Introduction to Clare of Assisi: Early Documents - 17 

a realization that the boldness of Clare's vision of a Gospel life in poverty would be tested over and again.

There are no other extant documents of either Francis or Clare that provide more details concerning their daily life in those first years. In his Historia orientalis et occidentalis, Jacques de Vitry, an astute observer of new forms of religious life at that time, described the life of the Lesser Brothers and Sisters in 1216. The French ecclesiastic writes initially in general terms: "They live according to the form of the primitive Church . . . go into the cities and villages during the day . . . but return to their hermitages or solitary places at night, employing themselves in contemplation." Then, undoubtedly prompted by his interest in the feminine religious movements, he proceeds to focus his attention. "The women," he writes, "live near the cities in various hospices. They accept nothing, but live from the work of their hands. In fact, they are very much offended and disturbed because they are honored by the clergy and laity more than they deserve." Was de Vitry describing Clare and her sisters? It is difficult to determine.

Beyond this brief, ambiguous description, however, it is difficult to ascertain how Clare and her companions lived between the establishment of San Damiano and the intervention of Hugolino dei Conti di Segni in 1219. Did they pursue an active, apostolic life? Did they go into Assisi during the day and return to San Damiano in the evening? Unfortunately, the Franciscan literature of the thirteenth century, except the Acts of the Process, provides little information. This prompts many authors to look to the fourteenth-century stories of the Little Flowers of St. Francis, e.g., the meal of Francis and Clare at the Portiuncula, and use them to argue in favor of a different way of life than that described by Clare's Form of Life. Are those stories without foundation? There are far more questions than answers.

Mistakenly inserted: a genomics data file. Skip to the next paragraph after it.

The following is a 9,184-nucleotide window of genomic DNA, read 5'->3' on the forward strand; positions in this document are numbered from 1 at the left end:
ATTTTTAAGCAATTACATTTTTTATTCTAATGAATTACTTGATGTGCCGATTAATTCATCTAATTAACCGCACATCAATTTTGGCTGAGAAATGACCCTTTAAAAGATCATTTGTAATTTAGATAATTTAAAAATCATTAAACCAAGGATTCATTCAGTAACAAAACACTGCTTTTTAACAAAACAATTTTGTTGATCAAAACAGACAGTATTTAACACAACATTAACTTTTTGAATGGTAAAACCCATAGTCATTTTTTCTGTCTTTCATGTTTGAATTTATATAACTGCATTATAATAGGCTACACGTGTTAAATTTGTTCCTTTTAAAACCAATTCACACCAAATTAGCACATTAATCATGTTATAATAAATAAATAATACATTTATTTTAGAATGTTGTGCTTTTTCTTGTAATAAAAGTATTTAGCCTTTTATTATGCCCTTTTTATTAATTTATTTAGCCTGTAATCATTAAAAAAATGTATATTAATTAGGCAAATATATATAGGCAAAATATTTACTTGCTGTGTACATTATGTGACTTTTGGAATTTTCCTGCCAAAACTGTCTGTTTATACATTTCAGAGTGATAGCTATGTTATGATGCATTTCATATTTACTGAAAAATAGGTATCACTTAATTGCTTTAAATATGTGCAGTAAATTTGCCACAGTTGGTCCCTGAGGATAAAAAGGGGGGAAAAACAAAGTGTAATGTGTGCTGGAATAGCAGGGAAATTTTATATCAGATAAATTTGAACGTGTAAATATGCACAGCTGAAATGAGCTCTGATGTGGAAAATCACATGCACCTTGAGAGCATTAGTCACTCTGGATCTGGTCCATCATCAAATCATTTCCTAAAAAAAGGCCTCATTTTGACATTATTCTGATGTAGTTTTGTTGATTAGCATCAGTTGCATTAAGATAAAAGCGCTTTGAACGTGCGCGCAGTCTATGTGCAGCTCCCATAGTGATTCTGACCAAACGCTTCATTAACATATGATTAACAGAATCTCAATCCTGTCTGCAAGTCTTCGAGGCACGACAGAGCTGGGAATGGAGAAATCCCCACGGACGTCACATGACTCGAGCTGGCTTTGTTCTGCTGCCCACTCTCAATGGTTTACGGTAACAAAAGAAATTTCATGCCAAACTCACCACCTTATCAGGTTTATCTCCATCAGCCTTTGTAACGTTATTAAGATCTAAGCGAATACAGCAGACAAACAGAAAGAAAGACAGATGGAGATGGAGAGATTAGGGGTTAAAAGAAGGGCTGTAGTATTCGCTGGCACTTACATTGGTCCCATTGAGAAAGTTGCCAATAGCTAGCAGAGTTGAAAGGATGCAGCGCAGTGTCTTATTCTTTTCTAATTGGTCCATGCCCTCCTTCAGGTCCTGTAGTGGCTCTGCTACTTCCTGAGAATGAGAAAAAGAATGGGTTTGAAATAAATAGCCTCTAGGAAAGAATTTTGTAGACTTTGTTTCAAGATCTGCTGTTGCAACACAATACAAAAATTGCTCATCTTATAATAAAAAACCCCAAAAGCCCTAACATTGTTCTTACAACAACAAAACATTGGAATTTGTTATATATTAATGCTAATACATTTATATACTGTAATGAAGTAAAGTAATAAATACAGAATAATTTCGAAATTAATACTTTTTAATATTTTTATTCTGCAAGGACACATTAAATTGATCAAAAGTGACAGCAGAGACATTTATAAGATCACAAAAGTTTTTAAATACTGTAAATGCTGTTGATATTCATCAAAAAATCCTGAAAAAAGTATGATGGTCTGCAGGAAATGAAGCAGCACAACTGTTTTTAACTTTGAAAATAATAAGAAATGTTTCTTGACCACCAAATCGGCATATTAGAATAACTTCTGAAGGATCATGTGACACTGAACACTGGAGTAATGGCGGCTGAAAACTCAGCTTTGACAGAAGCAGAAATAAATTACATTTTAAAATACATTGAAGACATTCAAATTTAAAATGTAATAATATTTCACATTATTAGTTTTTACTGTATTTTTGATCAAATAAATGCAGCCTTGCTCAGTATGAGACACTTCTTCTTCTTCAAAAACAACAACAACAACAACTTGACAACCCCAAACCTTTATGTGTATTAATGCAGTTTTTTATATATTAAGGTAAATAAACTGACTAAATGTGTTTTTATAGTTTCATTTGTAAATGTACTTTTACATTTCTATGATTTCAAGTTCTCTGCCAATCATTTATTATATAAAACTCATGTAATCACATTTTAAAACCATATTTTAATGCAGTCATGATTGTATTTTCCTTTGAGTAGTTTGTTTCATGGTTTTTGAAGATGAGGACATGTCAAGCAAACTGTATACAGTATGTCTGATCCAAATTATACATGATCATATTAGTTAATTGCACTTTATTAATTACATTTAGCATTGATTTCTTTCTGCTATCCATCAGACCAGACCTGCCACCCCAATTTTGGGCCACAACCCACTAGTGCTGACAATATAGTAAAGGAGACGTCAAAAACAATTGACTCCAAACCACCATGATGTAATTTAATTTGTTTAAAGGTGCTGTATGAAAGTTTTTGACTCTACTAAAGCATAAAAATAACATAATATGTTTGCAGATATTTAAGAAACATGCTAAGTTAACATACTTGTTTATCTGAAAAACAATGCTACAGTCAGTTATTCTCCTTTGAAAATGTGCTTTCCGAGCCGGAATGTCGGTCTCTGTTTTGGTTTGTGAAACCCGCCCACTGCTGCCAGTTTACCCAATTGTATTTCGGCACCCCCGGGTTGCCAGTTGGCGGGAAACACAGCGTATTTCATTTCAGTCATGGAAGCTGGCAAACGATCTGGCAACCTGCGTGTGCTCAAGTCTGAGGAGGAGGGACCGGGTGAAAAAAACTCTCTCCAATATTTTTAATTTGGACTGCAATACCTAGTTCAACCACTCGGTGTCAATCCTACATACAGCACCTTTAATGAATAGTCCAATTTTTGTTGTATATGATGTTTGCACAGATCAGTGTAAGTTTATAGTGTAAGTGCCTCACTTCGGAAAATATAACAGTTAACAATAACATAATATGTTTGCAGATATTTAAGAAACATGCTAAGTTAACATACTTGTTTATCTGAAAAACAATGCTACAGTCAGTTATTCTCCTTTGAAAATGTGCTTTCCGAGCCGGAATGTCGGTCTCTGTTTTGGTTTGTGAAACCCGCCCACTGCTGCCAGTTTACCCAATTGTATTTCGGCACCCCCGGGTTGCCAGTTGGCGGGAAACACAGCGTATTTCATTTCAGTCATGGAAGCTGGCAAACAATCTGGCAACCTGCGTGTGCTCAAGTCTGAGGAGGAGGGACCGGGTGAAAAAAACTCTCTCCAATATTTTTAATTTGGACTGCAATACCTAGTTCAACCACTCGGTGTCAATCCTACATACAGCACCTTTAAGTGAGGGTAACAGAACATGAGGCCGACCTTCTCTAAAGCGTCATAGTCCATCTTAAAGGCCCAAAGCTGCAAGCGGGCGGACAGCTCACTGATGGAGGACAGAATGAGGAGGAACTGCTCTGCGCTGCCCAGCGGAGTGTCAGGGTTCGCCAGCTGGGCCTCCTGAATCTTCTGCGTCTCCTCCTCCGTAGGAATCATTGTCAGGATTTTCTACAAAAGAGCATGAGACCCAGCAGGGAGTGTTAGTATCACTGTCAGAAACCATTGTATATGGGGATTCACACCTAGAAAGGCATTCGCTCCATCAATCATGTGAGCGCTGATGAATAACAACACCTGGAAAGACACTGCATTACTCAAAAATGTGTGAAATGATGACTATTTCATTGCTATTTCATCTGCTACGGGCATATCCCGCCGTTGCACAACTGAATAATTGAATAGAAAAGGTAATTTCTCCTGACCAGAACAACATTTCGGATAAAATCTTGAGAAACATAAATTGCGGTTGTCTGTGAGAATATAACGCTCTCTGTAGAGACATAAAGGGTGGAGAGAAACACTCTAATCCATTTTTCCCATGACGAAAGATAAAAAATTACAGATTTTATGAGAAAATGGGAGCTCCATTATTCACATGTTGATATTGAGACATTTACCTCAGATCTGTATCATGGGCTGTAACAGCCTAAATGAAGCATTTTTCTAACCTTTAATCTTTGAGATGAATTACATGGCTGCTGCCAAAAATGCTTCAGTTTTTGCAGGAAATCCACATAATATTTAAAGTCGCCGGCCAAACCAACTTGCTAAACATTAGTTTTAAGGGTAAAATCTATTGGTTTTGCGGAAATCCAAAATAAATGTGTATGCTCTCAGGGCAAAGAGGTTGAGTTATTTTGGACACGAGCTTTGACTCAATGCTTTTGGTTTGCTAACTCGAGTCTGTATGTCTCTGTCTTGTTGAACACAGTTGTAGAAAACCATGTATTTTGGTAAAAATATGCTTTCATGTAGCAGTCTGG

This growth of the Poor Ladies, however, must be seen in the context of the legacy of Innocent III and his vision of creating a universale coenobium embracing all religious women in Rome, and the Fourth Lateran Council in 1215 and its legislation forbidding the establishment of any new religious orders. While Pope Innocent III had continually encouraged new expressions of religious life, the Council restricted his initiatives by demanding that only the approved and well-tested religious Rules be followed. By the time of the Council, however, Francis and his contemporary, Dominic Guzman, both gave birth to penitential communities of religious women. But there is no evidence of the Council acknowledging or approving their ways of life. Moreover, it is difficult to determine how much direct influence either Francis or Dominic had upon their female followers during these years.

As the number of these religious women began to grow and new foundations were established, Innocent's successor, Pope Honorius III, appointed

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Clare of Assisi: Early Documents, p. 17